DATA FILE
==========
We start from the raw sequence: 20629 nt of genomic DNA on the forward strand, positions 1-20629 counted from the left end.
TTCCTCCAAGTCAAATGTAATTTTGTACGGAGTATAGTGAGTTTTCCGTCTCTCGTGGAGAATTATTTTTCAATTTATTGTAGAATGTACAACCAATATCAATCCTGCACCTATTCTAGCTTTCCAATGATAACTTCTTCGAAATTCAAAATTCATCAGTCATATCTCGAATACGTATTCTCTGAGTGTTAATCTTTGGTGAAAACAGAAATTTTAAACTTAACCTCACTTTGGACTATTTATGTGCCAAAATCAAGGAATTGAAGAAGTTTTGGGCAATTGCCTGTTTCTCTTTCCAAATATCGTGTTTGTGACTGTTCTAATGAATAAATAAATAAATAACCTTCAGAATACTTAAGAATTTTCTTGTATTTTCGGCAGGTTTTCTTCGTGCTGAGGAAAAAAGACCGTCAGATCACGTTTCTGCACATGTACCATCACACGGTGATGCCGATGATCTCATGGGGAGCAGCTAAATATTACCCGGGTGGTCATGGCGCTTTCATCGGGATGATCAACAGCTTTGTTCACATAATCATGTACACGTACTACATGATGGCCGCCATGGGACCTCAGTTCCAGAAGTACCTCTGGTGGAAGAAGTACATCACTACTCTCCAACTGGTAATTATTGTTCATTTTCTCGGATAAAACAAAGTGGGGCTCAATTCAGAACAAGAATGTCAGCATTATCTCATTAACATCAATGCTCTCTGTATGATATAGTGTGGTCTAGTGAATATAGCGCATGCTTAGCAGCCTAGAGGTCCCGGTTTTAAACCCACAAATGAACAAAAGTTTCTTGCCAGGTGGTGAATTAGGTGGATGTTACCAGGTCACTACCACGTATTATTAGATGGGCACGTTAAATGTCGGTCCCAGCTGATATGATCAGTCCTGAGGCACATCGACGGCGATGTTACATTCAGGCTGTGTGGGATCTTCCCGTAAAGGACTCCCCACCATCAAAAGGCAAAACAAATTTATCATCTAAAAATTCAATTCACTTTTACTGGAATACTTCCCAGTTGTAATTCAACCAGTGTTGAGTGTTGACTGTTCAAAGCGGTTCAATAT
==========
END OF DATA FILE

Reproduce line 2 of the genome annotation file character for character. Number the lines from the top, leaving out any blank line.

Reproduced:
TTCCTCCAAGTCAAATGTAATTTTGTACGGAGTATAGTGAGTTTTCCGTCTCTCGTGGAGAATTATTTTTCAATTTATTGTAGAATGTACAACCAATATCAATCCTGCACCTATTCTAGCTTTCCAATGATAACTTCTTCGAAATTCAAAATTCATCAGTCATATCTCGAATACGTATTCTCTGAGTGTTAATCTTTGGTGAAAACAGAAATTTTAAACTTAACCTCACTTTGGACTATTTATGTGCCAAAATCAAGGAATTGAAGAAGTTTTGGGCAATTGCCTGTTTCTCTTTCCAAATATCGTGTTTGTGACTGTTCTAATGAATAAATAAATAAATAACCTTCAGAATACTTAAGAATTTTCTTGTATTTTCGGCAGGTTTTCTTCGTGCTGAGGAAAAAAGACCGTCAGATCACGTTTCTGCACATGTACCATCACACGGTGATGCCGATGATCTCATGGGGAGCAGCTAAATATTACCCGGGTGGTCATGGCGCTTTCATCGGGATGATCAACAGCTTTGTTCACATAATCATGTACACGTACTACATGATGGCCGCCATGGGACCTCAGTTCCAGAAGTACCTCTGGTGGAAGAAGTACATCACTACTCTCCAACTGGTAATTATTGTTCATTTTCTCGGATAAAACAAAGTGGGGCTCAATTCAGAACAAGAATGTCAGCATTATCTCATTAACATCAATGCTCTCTGTATGATATAGTGTGGTCTAGTGAATATAGCGCATGCTTAGCAGCCTAGAGGTCCCGGTTTTAAACCCACAAATGAACAAAAGTTTCTTGCCAGGTGGTGAATTAGGTGGATGTTACCAGGTCACTACCACGTATTATTAGATGGGCACGTTAAATGTCGGTCCCAGCTGATATGATCAGTCCTGAGGCACATCGACGGCGATGTTACATTCAGGCTGTGTGGGATCTTCCCGTAAAGGACTCCCCACCATCAAAAGGCAAAACAAATTTATCATCTAAAAATTCAATTCACTTTTACTGGAATACTTCCCAGTTGTAATTCAACCAGTGTTGAGTGTTGACTGTTCAAAGCGGTTCAATAT